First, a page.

Review: Inheritance, Italian Style

Written and directed by Doug Bremner, when five sisters return to their home in Sicily to divide up the family art and antiques, all hell breaks loose. Starring: Zoe Myers, Maggie Gwin, Ismail Ibn Conner, Concetta DeLuco, Caroline Avery Granger, Rob Maniscalco, T.J. Sanson, Dawn Campion and Bill Neenan.

Trying to create an old fashioned family drama styled comedy is not an easy thing to do without walking down an overtly cheesy, superficial route but thankfully Inheritance, Italian Style manages to keep those qualities down to the minimum. The style feels like the antics of 70s or 80s cinema, it mixes tongue-in-cheek, euphemism and a silly edge. It’s a style that often trips up its filmmakers by not feeling self-aware of the ridiculous and melodramatic nature of their story but Bremner does feel conscious of that. It falls right into the argumentative and flawed nature of family, creating drama and misadventures. The dialogue can feel somewhat clumsy or wooden at times but it’s such a motley crew of characters, that it holds a certain charm which keeps you plugged in.

The performances are exactly what you’d expect for this type of story, they air on the side of cheesy but avoid falling into hard enough to enter dislikeable territory. The attempts at Italian accents are also predictably bad, but in such a way that it’s fun to listen to them go in and out, slip into American or some form of Eastern European. It helps that feel of the film being aware of its silly nature, they’re just going for it and unconcerned with any form of false perfection. Some of the actors give better performances than others but not enough that they’re singled out, the ensemble create a decent balance.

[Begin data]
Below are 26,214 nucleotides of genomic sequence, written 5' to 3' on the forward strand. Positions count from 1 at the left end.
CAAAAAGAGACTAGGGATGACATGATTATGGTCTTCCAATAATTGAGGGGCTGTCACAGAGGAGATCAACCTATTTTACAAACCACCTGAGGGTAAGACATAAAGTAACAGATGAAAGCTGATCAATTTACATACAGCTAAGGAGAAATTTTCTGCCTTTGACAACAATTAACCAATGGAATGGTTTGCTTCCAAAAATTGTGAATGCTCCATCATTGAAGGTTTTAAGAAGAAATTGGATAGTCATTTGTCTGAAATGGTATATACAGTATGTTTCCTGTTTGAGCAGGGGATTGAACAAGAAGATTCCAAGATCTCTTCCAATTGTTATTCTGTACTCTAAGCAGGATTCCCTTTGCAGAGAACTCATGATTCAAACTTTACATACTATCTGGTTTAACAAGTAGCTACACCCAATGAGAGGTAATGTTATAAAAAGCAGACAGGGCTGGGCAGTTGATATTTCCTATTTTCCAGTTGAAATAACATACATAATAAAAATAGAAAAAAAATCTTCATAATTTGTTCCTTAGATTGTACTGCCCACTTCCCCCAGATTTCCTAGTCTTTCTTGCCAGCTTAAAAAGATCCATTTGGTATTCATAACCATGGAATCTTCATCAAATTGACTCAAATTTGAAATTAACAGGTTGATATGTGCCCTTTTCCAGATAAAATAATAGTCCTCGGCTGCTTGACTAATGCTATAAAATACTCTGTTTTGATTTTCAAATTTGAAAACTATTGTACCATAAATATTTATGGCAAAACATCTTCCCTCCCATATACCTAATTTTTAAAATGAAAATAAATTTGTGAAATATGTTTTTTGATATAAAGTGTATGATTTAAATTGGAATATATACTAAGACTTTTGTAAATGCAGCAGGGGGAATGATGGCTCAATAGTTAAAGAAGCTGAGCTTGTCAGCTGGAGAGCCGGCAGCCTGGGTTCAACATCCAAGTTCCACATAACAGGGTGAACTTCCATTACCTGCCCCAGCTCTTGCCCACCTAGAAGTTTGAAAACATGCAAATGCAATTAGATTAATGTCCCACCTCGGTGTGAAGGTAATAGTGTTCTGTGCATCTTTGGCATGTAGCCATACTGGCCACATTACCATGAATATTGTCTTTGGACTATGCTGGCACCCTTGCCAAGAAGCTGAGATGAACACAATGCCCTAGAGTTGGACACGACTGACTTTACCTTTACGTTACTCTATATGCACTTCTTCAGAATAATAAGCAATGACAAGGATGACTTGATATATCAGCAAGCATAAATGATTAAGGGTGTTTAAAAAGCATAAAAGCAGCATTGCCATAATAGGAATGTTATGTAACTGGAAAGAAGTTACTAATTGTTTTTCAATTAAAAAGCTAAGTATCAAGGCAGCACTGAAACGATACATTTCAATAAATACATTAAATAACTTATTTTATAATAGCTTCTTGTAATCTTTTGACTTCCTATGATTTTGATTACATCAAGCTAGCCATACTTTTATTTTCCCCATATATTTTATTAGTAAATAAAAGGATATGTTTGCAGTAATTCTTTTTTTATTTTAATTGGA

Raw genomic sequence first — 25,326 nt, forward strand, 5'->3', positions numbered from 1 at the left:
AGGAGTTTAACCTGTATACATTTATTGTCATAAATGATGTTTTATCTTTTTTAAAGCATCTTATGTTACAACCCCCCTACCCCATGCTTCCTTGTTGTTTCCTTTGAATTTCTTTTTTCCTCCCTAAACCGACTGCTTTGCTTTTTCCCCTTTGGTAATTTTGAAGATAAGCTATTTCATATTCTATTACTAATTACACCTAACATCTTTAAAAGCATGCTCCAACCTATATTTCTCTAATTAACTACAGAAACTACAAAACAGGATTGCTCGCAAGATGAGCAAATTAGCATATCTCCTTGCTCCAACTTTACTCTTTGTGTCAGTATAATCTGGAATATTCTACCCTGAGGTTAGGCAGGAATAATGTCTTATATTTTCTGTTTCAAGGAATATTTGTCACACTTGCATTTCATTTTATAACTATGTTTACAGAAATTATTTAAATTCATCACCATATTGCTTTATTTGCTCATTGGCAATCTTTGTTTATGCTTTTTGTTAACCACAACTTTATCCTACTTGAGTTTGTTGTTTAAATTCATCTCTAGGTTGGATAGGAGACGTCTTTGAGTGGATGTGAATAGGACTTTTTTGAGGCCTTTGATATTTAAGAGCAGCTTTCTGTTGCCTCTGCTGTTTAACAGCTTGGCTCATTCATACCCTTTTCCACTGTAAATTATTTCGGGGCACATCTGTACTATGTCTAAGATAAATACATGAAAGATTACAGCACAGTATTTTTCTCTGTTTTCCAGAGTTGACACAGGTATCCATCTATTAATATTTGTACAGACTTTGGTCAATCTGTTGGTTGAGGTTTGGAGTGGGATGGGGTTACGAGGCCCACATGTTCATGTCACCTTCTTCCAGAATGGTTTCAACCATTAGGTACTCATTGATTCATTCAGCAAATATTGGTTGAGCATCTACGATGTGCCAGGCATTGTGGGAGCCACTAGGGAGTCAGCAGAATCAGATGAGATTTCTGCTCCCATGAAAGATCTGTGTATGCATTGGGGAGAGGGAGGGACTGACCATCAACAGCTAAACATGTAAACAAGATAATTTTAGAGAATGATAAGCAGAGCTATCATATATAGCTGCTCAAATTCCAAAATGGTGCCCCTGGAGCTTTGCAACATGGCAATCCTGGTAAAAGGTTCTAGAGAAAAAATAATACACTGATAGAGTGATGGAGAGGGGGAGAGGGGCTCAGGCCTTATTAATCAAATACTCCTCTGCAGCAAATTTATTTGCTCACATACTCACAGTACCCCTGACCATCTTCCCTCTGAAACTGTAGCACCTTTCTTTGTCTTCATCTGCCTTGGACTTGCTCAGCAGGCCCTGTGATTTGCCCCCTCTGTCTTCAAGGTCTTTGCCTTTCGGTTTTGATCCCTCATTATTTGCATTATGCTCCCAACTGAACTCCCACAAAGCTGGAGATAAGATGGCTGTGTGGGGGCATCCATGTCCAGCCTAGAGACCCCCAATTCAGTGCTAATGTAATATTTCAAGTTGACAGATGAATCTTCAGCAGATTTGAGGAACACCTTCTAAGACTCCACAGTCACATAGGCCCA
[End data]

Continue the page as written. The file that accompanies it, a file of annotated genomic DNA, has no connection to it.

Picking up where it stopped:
Directorially, it does well to not be too still or too messy, which allows things to move at a good pace. It’s constantly cycling through its different family members, so it never gets stuck on one moment for too long. There’s a few make-up and style choices here and there that don’t work so well, particularly a very fake beard. Although overall, it keeps things fairly simple, mostly taking place in one well chosen location and not trying to push itself too far or do too much. Those choices have a great deal to do with why this film works, it keeps a good focus and puts the attention on its characters rather than trying to introduce a bunch of strangers to unnecessarily complicate things.

Inheritance, Italian Style takes its stylings from comedy of the past, leaning into a 70s or 80s style and letting itself revel in some silly family antics. It’s melodramatic but still manages to create a persuasive charm with its ragtag characters. It feels aware of the fact that it has a fairly ridiculous nature but stops itself from ever going too far, to make sure that it holds your attention. It may not work for everyone but if you’re looking for a carefree, light-hearted comedy, then you’ve found the right film.

Verdict: ✯✯✯ | 6/10

Available now on VOD

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